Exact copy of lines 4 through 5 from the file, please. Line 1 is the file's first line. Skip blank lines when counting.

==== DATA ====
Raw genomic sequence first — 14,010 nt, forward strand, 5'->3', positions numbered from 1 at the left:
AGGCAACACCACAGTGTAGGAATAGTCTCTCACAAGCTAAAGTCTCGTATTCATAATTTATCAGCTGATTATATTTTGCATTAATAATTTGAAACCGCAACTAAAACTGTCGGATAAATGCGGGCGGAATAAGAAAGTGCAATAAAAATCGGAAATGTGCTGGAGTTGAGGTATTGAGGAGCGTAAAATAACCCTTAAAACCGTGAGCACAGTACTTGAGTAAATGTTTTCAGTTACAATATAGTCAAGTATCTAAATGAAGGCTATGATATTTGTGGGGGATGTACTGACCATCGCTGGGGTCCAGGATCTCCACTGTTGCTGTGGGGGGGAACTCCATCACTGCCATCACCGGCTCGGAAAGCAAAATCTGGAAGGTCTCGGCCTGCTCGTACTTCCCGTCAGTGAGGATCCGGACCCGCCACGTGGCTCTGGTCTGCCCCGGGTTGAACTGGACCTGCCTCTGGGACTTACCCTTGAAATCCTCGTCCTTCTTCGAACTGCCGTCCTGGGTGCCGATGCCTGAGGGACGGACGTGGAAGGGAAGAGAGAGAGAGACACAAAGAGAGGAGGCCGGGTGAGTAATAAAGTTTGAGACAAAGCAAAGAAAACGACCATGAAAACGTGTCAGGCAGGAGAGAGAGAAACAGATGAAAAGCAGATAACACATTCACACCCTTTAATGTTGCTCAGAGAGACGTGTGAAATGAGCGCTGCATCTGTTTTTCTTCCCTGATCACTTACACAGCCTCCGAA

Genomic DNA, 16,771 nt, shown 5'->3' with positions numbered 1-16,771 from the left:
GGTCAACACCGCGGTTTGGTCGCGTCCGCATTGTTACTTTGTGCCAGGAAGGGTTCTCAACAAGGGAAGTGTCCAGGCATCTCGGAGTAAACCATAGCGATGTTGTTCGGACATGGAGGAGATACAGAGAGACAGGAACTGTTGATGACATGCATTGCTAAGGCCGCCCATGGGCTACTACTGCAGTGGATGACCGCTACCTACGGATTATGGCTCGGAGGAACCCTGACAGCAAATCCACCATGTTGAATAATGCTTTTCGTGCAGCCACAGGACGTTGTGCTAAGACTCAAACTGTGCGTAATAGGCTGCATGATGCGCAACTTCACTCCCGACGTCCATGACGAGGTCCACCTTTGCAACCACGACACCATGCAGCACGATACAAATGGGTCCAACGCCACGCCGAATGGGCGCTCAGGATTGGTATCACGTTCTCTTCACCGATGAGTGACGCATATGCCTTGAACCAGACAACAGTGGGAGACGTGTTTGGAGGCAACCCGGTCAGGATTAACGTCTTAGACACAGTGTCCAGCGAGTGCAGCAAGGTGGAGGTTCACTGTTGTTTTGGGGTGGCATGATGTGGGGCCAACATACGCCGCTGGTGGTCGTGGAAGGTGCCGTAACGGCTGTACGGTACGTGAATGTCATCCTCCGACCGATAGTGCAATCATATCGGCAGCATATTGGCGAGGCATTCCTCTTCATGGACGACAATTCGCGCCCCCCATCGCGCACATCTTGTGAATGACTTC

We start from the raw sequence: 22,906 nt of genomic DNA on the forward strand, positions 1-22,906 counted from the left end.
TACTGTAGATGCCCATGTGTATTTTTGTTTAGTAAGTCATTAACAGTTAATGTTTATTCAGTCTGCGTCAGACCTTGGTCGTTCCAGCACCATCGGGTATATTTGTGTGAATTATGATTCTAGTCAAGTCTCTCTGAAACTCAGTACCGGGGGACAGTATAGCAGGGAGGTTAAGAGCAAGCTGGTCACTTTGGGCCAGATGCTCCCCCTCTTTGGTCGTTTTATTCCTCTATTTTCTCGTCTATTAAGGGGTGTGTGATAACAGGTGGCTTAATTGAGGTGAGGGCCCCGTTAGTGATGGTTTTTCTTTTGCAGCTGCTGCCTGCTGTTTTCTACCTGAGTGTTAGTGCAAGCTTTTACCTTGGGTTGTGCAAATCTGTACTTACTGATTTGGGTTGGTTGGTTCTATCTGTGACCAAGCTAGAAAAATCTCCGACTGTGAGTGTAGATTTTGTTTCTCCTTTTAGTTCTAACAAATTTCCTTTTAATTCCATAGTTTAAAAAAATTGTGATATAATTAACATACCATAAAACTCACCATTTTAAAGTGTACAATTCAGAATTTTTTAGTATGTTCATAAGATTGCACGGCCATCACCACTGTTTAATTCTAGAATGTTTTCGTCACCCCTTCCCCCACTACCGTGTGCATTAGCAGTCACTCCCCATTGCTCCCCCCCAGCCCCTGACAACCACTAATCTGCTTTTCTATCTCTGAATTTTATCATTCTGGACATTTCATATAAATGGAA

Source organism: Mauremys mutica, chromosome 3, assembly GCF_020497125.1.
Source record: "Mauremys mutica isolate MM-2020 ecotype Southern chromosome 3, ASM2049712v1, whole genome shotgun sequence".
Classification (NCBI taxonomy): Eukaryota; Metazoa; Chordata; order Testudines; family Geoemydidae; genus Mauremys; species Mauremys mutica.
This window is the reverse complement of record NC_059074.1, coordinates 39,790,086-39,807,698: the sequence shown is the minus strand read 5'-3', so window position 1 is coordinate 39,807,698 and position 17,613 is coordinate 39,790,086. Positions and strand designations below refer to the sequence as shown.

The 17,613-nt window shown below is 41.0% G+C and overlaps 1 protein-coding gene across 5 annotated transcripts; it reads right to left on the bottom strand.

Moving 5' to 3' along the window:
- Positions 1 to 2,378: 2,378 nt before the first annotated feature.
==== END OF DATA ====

GGTCAACACCGCGGTTTGGTCGCGTCCGCATTGTTACTTTGTGCCAGGAAGGGTTCTCAACAAGGGAAGTGTCCAGGCATCTCGGAGTAAACCATAGCGATGTTGTTCGGACATGGAGGAGATACAGAGAGACAGGAACTGTTGATGACATGCATTGCTAAGGCCGCCCATGGGCTACTACTGCAGTGGATGACCGCTACCTACGGATTATGGCTCGGAGGAACCCTGACAGCAAATCCACCATGTTGAATAATGCTTTTCGTGCAGCCACAGGACGTTGTGCTAAGACTCAAACTGTGCGTAATAGGCTGCATGATGCGCAACTTCACTCCCGACGTCCATGACGAGGTCCACCTTTGCAACCACGACACCATGCAGCACGATACAAATGGGTCCAACGCCACGCCGAATGGGCGCTCAGGATTGGTATCACGTTCTCTTCACCGATGAGTGACGCATATGCCTTGAACCAGACAACAGTGGGAGACGTGTTTGGAGGCAACCCGGTCAGGATTAACGTCTTAGACACAGTGTCCAGCGAGTGCAGCAAGGTGGAGGTTCACTGTTGTTTTGGGGTGGCATGATGTGGGGCCAACATACGCCGCTGGTGGTCGTGGAAGGTGCCGTAACGGCTGTACGGTACGTGAATGTCATCCTCCGACCGATAGTGCAATCATATCGGCAGCATATTGGCGAGGCATTCCTCTTCATGGACGACAATTCGCGCCCCCCATCGCGCACATCTTGTGAATGACTTC

We start from the raw sequence: 22,906 nt of genomic DNA on the forward strand, positions 1-22,906 counted from the left end.